Centre’s Bonner Program places first-year students
Among the typical fall-term conversations about mid-terms and the upcoming fall break, other important conversations are being had by first-year Bonner students: in particular, where they will be performing up to 2,000 hours of community service in the years ahead.
Centre currently hosts up to 60 Bonner students on campus, each of whom have a specific service site they work at every week. Bonners are dedicated to addressing a variety of social issues, including poverty, diversity, access to education and/or healthcare and community development. Bonners work to solve these problems in the Danville and Boyle County community through eight to 10 hours of community service per week—a hefty commitment when added to demanding course loads and extracurricular activities.
Matthew Klooster, Director of Community Service and the Bonner Program and Assistant Professor of Biology, explains that these first-year service site placements are not made lightly.
“These placements are the culmination of conversations that I have, not only with various community partners about their needs, but with Bonners about their preferences for service sites,” he explains. “Mark [Addison ’13, current Community Service Coordinator] and I sort of play matchmaker between the two groups.”
For Klooster, matching first-year students with a potential service site can be challenging. The most critical question is what the student feels he or she needs from the service project.
“Some people really need to have that personal interaction with the people they’re helping,” he adds, “and others don’t. It’s important to know what students need to get back from their service so that they stay motivated.”
In cases where students have a unique goal or service idea, Klooster helps forge new community connections and empowers students to pursue their service goals. He stresses that these placements are made with the objective of long-term service commitments.
“Ultimately, it’s the goal of the program to put students in service sites that result in long-term relationships,” he says. “We want to put our Bonners in a position where after a year or more of service, they’re functioning to actually improve the capacity of an organization, to transform it in a positive way.
“It’s been shown through best practices that the longer students are placed with a community partner, the greater the likelihood that they will be placed in and engage in roles that are transformative to the organization,” Klooster continues. “This could involve writing grants, expanding an organization to surrounding counties or communities, or restructuring a nonprofit’s finances.”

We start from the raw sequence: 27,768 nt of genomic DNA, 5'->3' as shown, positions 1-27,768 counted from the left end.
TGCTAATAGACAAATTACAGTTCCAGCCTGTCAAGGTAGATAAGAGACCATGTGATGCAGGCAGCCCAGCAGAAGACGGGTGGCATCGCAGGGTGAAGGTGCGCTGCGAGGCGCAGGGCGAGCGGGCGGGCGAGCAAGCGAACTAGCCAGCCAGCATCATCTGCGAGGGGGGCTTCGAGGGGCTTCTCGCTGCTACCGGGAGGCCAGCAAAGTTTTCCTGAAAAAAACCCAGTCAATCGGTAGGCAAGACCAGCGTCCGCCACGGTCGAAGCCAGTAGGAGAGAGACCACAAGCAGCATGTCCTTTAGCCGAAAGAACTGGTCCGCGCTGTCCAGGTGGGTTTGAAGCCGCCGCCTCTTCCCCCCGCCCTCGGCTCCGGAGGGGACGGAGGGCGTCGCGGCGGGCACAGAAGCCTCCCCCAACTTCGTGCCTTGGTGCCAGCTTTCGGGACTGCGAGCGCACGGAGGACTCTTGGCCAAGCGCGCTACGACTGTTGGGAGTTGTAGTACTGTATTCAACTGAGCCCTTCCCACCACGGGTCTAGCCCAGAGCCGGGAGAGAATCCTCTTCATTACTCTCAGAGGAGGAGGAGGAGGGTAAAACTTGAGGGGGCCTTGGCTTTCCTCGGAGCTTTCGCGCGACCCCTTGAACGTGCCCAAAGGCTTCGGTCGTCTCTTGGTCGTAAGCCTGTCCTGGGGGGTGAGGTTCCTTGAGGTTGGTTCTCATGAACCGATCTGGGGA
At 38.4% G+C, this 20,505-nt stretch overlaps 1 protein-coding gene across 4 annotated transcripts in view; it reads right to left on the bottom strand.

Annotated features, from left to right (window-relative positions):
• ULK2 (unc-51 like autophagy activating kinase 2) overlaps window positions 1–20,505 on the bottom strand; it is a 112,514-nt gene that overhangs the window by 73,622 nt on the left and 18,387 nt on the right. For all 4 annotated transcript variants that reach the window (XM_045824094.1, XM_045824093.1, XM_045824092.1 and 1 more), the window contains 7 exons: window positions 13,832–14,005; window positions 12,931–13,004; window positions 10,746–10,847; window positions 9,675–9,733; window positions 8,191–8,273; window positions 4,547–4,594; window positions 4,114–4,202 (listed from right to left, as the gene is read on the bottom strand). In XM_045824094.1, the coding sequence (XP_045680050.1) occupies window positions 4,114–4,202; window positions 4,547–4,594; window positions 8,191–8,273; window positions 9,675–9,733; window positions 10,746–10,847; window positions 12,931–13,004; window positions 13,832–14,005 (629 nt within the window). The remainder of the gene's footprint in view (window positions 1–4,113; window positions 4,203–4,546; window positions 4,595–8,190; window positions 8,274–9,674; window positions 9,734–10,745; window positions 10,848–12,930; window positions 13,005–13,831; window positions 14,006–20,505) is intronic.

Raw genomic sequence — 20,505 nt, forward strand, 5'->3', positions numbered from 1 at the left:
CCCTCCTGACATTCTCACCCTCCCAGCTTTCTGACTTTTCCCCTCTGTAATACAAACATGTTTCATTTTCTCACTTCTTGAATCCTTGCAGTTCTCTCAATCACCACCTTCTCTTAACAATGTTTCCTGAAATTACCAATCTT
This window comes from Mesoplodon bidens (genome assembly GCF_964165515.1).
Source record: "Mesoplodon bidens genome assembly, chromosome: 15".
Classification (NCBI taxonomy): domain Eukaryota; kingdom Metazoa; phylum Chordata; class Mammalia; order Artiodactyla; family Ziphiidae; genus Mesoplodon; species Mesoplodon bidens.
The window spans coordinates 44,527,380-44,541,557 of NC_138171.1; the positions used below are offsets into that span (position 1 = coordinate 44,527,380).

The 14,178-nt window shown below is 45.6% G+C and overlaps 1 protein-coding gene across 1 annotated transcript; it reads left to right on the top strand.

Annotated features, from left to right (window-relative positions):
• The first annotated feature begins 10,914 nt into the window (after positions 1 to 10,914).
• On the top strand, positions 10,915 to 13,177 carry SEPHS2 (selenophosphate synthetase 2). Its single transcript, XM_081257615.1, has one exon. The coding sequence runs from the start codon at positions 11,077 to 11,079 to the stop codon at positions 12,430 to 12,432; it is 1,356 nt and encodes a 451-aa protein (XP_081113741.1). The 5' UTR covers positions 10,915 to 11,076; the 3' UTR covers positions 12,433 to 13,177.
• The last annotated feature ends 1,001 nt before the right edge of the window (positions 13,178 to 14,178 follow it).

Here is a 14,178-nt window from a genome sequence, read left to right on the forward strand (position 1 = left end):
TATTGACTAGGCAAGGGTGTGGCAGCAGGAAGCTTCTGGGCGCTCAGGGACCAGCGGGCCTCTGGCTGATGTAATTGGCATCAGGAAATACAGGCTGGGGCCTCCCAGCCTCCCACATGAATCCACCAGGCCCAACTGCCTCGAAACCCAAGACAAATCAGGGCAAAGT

Though these initial meetings may not seem important to first-year Bonners now, the decisions made in the coming week have great potential for transforming these students’ futures.
“The experience they get in the world of non-profits is priceless for their advancement in that field,” Klooster notes. “They learn about interpersonal communication, conflict management, addressing challenging social issues—these are invaluable skills for the workplace, no matter what the field.
“The resume these students carry into the workplace is unreal,” he continues. “They often log over 2,000 hours of service at a number of different service sites—it’s one of the things that sets the resume of our students apart, well and beyond the resumes of others.”
In addition to the work of placing the incoming class of Bonners, Klooster is also busy reading applications (accepted until October 7) for the 15 new positions in the Bonner Program that have opened to first-year and sophomore students. He stresses that the Bonner program is open to any Centre first-year or sophomore, not just those with financial need.
“There’s a misconception that all Bonners are receiving scholarships,” Klooster says, “when in reality less than half of them are. The only requirement for participating in the program is having a serious passion for service.”
One such Bonner student is Regan Devlin ’17, who has been placed at the Heart of Kentucky United Way.
“I chose it because I have an interest in community building,” she explains. “I saw it as a good way to better understand the community of Danville, since the United Way works with many non-profits throughout the community.”
Though she just recently began volunteering at the United Way, she already feels a strong connection, both to the Danville community and to the Bonner Program.
“Bonner has thus far offered me innumerable resources to reach out to the community,” she says, “and the way the program is structured allows me to grow within these organizations. There is also a strong sense of family within the Bonner program that I really appreciate.”
For Klooster, the Bonner Program is the perfect fit for many Centre students because it embodies Centre’s values and expectations.
“There is a culture of service on Centre’s campus,” he explains. “More than that, Bonner reaffirms Centre’s commitment to experiential learning. Going out into the community, seeing what makes it tick, learning its struggles and how to work with all members of that community are all opportunities to experience the world around us and educate ourselves in the process.
“Centre has a strong commitment to this kind of educational process,” he continues, “and that is really the cornerstone of the Bonner Program.”
by Mariel Smith
Oct. 3, 2013